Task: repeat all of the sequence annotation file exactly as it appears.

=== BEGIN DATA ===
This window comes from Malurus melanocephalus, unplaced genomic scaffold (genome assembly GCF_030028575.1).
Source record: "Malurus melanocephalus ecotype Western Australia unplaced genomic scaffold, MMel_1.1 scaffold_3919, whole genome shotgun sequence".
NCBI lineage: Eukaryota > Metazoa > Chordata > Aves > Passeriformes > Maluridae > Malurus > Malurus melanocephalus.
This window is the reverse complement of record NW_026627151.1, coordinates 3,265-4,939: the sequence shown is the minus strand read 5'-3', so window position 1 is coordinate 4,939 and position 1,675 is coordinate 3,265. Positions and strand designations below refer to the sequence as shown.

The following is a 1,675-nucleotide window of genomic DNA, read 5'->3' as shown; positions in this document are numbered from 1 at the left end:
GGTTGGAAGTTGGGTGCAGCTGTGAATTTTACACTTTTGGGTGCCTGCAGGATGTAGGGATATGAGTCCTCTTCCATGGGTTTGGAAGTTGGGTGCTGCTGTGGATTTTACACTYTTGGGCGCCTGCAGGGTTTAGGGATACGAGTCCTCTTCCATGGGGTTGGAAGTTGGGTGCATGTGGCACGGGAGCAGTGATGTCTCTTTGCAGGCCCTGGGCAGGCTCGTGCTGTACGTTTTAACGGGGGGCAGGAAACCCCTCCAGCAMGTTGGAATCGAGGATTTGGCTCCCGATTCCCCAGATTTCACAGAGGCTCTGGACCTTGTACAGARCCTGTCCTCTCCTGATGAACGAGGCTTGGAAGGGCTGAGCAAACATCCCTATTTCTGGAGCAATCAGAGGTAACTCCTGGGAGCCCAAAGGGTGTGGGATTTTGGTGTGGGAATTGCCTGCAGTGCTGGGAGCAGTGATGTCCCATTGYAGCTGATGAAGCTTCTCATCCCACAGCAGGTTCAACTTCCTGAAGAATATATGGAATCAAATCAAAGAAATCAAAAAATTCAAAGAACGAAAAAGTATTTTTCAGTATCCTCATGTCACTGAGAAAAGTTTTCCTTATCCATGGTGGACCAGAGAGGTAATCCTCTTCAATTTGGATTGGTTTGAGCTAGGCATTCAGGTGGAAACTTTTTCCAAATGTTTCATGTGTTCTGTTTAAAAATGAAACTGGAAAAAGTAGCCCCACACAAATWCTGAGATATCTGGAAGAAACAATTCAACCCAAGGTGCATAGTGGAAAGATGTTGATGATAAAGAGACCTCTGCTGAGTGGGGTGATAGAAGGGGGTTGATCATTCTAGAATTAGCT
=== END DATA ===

This window comes from Malurus melanocephalus, unplaced genomic scaffold (genome assembly GCF_030028575.1).
Source record: "Malurus melanocephalus ecotype Western Australia unplaced genomic scaffold, MMel_1.1 scaffold_3919, whole genome shotgun sequence".
NCBI lineage: Eukaryota > Metazoa > Chordata > Aves > Passeriformes > Maluridae > Malurus > Malurus melanocephalus.
This window is the reverse complement of record NW_026627151.1, coordinates 3,265-4,939: the sequence shown is the minus strand read 5'-3', so window position 1 is coordinate 4,939 and position 1,675 is coordinate 3,265. Positions and strand designations below refer to the sequence as shown.

The following is a 1,675-nucleotide window of genomic DNA, read 5'->3' as shown; positions in this document are numbered from 1 at the left end:
GGTTGGAAGTTGGGTGCAGCTGTGAATTTTACACTTTTGGGTGCCTGCAGGATGTAGGGATATGAGTCCTCTTCCATGGGTTTGGAAGTTGGGTGCTGCTGTGGATTTTACACTYTTGGGCGCCTGCAGGGTTTAGGGATACGAGTCCTCTTCCATGGGGTTGGAAGTTGGGTGCATGTGGCACGGGAGCAGTGATGTCTCTTTGCAGGCCCTGGGCAGGCTCGTGCTGTACGTTTTAACGGGGGGCAGGAAACCCCTCCAGCAMGTTGGAATCGAGGATTTGGCTCCCGATTCCCCAGATTTCACAGAGGCTCTGGACCTTGTACAGARCCTGTCCTCTCCTGATGAACGAGGCTTGGAAGGGCTGAGCAAACATCCCTATTTCTGGAGCAATCAGAGGTAACTCCTGGGAGCCCAAAGGGTGTGGGATTTTGGTGTGGGAATTGCCTGCAGTGCTGGGAGCAGTGATGTCCCATTGYAGCTGATGAAGCTTCTCATCCCACAGCAGGTTCAACTTCCTGAAGAATATATGGAATCAAATCAAAGAAATCAAAAAATTCAAAGAACGAAAAAGTATTTTTCAGTATCCTCATGTCACTGAGAAAAGTTTTCCTTATCCATGGTGGACCAGAGAGGTAATCCTCTTCAATTTGGATTGGTTTGAGCTAGGCATTCAGGTGGAAACTTTTTCCAAATGTTTCATGTGTTCTGTTTAAAAATGAAACTGGAAAAAGTAGCCCCACACAAATWCTGAGATATCTGGAAGAAACAATTCAACCCAAGGTGCATAGTGGAAAGATGTTGATGATAAAGAGACCTCTGCTGAGTGGGGTGATAGAAGGGGGTTGATCATTCTAGAATTAGCT